At a bare minimum, all website creators need a copy of Internet Explorer, Firefox, and Google Chrome, by far the most commonly used browsers today. By using them to check out the web pages you build, you can see what your hard work will look like to 90 percent of the world.
The following list describes the most popular browsers of today:
Internet Explorer is still the world’s most-used browser. For better or worse, it sets the standard that other browsers need to follow. The clear advantage of using Internet Explorer (IE for short) is that you’ll never run into a web page you can’t read—with a market share of near 60 percent, IE is simply too successful for site creators to ignore. The downside is that Microsoft is slow and cautious in updating IE, which means that new features often appear in other browsers first and aren’t incorporated into IE until many months—or years—later.
To download an updated version of Internet Explorer, visit www.microsoft.com/ie.
Although Microsoft experimented with a Mac version of Internet Explorer for years, they finally put it out to pasture when Apple created a built-in browser named Safari. So if you’re a Mac owner, you’ll need to borrow a friend’s Windows PC to see what your pages look like in Internet Explorer. On your own computers, you’ll probably use Safari or Firefox, the most popular Mac browsers.
For an extensive list of browsers for Macs, including those that work with older operating systems, see www.knutson.de/mac/www/browsers.html.
Firefox started its life as the modern response to Internet Explorer. It’s a web browser that’s lean, secure, and more than a little hip. Firefox pioneered several innovative features long before Internet Explorer caught up, including tabbed browsing (so you can look at multiple web pages in different window “tabs”) and pop-up blocking (to stop those annoying pop-up ads). Firefox is still ahead of the game with its incredibly flexible add-ons, tiny programs that other people develop to enhance Firefox with extra features, like a web mail notifier and thumbnails of the sites that show up in a Google search results page. Firefox currently enjoys a cult following among computer geeks and a growing number of disillusioned Internet Explorer veterans. Best of all, an army of volunteer programmers keep Firefox rigorously up to date.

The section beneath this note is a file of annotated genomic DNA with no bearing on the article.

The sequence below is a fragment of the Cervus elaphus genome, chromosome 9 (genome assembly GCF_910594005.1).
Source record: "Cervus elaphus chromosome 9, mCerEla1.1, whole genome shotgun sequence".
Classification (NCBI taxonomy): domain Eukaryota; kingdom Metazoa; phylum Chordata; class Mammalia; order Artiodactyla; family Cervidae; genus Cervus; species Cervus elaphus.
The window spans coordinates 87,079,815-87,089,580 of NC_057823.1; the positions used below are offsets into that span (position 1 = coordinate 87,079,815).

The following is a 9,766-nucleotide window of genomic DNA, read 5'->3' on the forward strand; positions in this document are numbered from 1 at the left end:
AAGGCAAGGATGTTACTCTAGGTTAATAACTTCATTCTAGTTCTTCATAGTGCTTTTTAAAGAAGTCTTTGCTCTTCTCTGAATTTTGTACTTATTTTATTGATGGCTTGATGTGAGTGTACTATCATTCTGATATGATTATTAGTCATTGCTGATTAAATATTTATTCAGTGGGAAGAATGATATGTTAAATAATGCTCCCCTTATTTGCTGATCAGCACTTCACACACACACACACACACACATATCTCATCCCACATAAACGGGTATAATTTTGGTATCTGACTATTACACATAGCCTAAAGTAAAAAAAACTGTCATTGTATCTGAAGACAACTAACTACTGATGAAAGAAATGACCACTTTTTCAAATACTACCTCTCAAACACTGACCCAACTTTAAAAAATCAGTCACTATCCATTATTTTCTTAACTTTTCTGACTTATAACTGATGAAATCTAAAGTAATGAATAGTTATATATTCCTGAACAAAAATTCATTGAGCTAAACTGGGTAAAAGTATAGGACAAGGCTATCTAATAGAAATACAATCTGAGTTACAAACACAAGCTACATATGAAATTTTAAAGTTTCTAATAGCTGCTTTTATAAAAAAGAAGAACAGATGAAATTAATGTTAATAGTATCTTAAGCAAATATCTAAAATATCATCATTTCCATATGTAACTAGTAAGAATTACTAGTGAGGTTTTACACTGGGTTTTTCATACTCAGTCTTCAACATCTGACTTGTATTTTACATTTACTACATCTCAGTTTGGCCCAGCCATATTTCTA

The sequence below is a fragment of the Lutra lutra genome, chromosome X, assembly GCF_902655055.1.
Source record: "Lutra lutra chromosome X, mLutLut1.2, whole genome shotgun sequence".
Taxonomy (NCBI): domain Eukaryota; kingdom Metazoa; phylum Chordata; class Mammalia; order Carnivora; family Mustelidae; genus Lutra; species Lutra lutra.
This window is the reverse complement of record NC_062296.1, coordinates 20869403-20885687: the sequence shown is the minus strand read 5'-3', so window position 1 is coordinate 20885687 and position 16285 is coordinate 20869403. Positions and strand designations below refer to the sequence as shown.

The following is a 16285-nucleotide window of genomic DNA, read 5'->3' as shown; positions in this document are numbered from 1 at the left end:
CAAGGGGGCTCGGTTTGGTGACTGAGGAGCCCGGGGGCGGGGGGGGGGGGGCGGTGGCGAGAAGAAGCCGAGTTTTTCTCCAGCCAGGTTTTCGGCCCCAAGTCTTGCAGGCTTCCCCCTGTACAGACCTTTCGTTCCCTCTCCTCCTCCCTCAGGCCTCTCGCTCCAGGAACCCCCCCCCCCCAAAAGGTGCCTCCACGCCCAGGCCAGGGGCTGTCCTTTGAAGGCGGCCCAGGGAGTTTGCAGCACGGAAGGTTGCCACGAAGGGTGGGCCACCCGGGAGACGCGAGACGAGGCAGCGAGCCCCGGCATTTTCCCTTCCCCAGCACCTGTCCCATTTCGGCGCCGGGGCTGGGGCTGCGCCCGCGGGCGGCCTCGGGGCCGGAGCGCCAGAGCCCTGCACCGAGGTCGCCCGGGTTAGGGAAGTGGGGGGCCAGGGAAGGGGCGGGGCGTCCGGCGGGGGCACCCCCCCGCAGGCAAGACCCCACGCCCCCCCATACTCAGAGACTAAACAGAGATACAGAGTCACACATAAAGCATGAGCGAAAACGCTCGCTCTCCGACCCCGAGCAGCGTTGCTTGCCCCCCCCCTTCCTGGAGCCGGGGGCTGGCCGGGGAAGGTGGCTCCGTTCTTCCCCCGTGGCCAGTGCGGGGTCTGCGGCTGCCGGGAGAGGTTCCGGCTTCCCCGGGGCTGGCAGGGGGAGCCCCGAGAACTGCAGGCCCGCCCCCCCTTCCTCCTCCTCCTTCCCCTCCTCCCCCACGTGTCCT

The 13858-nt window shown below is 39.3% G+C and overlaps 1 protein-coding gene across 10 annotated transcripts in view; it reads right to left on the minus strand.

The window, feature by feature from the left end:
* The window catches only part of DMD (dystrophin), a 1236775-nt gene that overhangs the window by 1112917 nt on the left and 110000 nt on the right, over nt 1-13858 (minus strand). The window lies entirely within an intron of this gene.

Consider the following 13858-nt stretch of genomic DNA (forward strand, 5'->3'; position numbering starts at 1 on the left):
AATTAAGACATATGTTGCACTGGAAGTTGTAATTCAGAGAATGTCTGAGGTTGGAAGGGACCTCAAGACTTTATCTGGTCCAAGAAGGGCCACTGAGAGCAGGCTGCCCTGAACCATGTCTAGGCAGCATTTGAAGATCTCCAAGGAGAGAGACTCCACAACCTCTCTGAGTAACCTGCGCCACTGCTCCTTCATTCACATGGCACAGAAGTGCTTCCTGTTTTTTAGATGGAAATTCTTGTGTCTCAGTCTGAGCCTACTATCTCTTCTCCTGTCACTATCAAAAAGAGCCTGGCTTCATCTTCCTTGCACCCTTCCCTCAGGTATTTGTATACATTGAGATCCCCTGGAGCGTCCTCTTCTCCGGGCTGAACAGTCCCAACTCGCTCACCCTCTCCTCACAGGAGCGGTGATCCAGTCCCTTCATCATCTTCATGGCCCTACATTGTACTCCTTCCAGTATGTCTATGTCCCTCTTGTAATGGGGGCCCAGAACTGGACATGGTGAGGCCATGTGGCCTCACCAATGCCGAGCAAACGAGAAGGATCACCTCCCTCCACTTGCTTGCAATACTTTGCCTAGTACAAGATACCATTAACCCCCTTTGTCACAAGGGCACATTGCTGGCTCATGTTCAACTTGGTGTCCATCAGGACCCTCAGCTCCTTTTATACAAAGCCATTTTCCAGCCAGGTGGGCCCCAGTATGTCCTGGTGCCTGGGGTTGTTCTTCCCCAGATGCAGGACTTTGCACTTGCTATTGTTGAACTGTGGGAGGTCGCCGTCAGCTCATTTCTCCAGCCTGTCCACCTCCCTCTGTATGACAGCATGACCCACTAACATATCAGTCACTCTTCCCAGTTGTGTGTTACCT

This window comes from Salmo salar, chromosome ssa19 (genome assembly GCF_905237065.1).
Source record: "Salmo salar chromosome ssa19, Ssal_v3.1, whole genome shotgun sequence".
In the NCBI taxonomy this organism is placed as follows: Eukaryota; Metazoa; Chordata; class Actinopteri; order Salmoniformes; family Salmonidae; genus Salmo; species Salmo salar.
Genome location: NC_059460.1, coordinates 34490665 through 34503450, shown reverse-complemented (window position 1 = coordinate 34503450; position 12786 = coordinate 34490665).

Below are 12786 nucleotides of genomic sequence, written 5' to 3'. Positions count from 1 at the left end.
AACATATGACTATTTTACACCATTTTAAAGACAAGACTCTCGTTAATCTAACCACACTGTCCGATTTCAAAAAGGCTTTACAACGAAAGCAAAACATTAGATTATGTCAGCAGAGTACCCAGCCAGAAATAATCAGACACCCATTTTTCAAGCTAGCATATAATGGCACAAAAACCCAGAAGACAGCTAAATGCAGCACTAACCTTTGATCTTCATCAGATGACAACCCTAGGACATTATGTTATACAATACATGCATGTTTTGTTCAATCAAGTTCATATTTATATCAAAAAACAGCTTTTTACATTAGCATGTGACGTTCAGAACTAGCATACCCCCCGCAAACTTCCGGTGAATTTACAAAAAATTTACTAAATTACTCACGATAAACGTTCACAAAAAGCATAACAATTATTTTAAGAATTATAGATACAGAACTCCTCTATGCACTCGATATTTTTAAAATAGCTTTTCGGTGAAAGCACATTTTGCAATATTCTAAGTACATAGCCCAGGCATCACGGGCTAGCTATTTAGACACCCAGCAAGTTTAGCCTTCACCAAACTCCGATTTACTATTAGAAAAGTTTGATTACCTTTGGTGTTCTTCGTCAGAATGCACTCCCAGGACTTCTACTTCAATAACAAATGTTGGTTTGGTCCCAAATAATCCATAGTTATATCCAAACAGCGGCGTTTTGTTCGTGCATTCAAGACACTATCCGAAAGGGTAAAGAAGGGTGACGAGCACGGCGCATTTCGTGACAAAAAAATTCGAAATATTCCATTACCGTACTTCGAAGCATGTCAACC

Give Firefox a go at www.mozilla.org/firefox.
Experiment with Google Chrome at www.google.com/chrome.
Safari is an Apple-designed browser that comes with current versions of the Mac OS X operating system. Apple products like the iPhone, iPad, and the iPod Touch use the Safari browser. It’s quick, elegant, and sports a set of useful features, like spell-checking when you fill out online forms. Although Apple originally developed Safari exclusively for Mac computers, you can now download a Windows incarnation. Safari is still far more popular on Macs, however.
Go on Safari at www.apple.com/safari.
Opera is a slimmed-down, easy-to-install browser that’s been around for well over a decade, serving as an antidote to the bloated size and pointless frills of Internet Explorer. For years, Opera was held back by an unfortunate detail—if you wanted an ad-free version, you needed to pay. Today, Opera is free and ad-free, too, just like the other browsers on this list. It has a small but loyal following, but runs a distant fifth in web browser standings.
Check out Opera at www.opera.com.
When you type a web address into a browser, a web server receives the browser’s request and sends back the correct web page. For a busy website, this basic task can require a lot of work. As a result, web servers tend to be industrial-strength computers. Even though the average Windows PC with the right setup can host a website, it’s rarely worth the effort (see the box on Becoming a Web Host). Instead, most people get a commercial company, called a web host, to give them a little space on one of their servers, usually for a monthly fee. In other words, you need to rent some space on the Web.